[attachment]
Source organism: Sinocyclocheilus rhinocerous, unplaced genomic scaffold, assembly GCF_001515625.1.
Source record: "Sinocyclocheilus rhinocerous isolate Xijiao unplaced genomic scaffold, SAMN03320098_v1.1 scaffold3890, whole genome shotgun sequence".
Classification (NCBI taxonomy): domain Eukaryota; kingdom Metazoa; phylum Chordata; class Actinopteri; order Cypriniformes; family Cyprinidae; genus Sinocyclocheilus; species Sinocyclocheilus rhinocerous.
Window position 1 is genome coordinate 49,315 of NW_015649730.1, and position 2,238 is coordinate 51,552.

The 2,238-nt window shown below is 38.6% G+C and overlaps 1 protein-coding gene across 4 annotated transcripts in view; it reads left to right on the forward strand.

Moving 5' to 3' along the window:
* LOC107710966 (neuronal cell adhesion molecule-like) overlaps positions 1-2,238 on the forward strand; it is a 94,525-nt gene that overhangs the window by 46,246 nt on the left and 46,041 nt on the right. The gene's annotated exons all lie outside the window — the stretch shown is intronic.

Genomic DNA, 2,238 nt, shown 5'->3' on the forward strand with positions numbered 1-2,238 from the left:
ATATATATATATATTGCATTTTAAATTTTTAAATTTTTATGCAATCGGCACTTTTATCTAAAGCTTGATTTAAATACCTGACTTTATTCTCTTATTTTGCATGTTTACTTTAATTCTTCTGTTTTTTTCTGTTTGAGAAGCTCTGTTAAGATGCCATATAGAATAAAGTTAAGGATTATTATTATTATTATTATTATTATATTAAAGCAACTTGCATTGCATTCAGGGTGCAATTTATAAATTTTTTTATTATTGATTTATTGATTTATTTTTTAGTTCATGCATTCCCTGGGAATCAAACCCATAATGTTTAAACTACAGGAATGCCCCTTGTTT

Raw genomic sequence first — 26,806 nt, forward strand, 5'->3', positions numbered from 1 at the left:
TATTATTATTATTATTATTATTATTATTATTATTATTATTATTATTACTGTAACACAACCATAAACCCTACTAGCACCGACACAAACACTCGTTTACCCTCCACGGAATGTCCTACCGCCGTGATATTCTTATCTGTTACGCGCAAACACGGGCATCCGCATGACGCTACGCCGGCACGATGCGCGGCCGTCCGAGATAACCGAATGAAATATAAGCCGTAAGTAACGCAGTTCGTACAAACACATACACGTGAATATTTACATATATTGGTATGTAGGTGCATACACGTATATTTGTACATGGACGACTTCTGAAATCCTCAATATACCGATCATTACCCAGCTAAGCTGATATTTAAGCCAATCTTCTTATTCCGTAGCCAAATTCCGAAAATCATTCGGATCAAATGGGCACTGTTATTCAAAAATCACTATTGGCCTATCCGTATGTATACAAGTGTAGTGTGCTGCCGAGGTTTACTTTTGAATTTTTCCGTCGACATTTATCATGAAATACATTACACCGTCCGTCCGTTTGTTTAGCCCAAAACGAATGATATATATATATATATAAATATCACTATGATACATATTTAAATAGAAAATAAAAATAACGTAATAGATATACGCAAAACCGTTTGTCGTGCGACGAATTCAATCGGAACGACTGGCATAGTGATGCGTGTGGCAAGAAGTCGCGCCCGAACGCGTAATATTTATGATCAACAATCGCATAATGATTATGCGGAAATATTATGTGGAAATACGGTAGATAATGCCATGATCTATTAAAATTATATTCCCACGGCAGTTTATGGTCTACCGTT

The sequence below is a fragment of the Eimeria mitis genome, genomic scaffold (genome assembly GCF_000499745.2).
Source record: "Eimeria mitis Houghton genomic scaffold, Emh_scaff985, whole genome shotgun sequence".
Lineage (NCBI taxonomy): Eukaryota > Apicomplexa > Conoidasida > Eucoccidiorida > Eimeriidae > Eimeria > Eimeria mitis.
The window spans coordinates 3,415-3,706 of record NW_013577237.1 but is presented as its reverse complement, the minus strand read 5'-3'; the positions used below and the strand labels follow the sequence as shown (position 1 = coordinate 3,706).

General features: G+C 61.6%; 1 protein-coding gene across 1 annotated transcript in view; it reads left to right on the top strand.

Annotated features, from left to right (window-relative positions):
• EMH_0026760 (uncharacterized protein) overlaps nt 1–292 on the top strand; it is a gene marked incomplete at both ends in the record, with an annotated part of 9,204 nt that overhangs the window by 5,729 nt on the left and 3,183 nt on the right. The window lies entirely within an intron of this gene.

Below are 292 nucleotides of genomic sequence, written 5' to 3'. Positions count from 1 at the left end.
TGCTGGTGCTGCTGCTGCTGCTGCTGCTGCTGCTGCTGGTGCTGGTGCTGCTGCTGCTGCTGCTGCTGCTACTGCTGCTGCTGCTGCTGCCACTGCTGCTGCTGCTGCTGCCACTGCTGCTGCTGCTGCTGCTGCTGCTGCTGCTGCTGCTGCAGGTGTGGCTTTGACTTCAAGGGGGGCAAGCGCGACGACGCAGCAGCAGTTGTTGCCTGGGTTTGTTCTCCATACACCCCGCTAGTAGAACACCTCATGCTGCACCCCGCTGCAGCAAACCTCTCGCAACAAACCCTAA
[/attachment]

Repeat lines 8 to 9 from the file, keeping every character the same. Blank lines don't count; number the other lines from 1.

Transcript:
Genomic DNA, 2,238 nt, shown 5'->3' on the forward strand with positions numbered 1-2,238 from the left:
ATATATATATATATTGCATTTTAAATTTTTAAATTTTTATGCAATCGGCACTTTTATCTAAAGCTTGATTTAAATACCTGACTTTATTCTCTTATTTTGCATGTTTACTTTAATTCTTCTGTTTTTTTCTGTTTGAGAAGCTCTGTTAAGATGCCATATAGAATAAAGTTAAGGATTATTATTATTATTATTATTATTATATTAAAGCAACTTGCATTGCATTCAGGGTGCAATTTATAAATTTTTTTATTATTGATTTATTGATTTATTTTTTAGTTCATGCATTCCCTGGGAATCAAACCCATAATGTTTAAACTACAGGAATGCCCCTTGTTT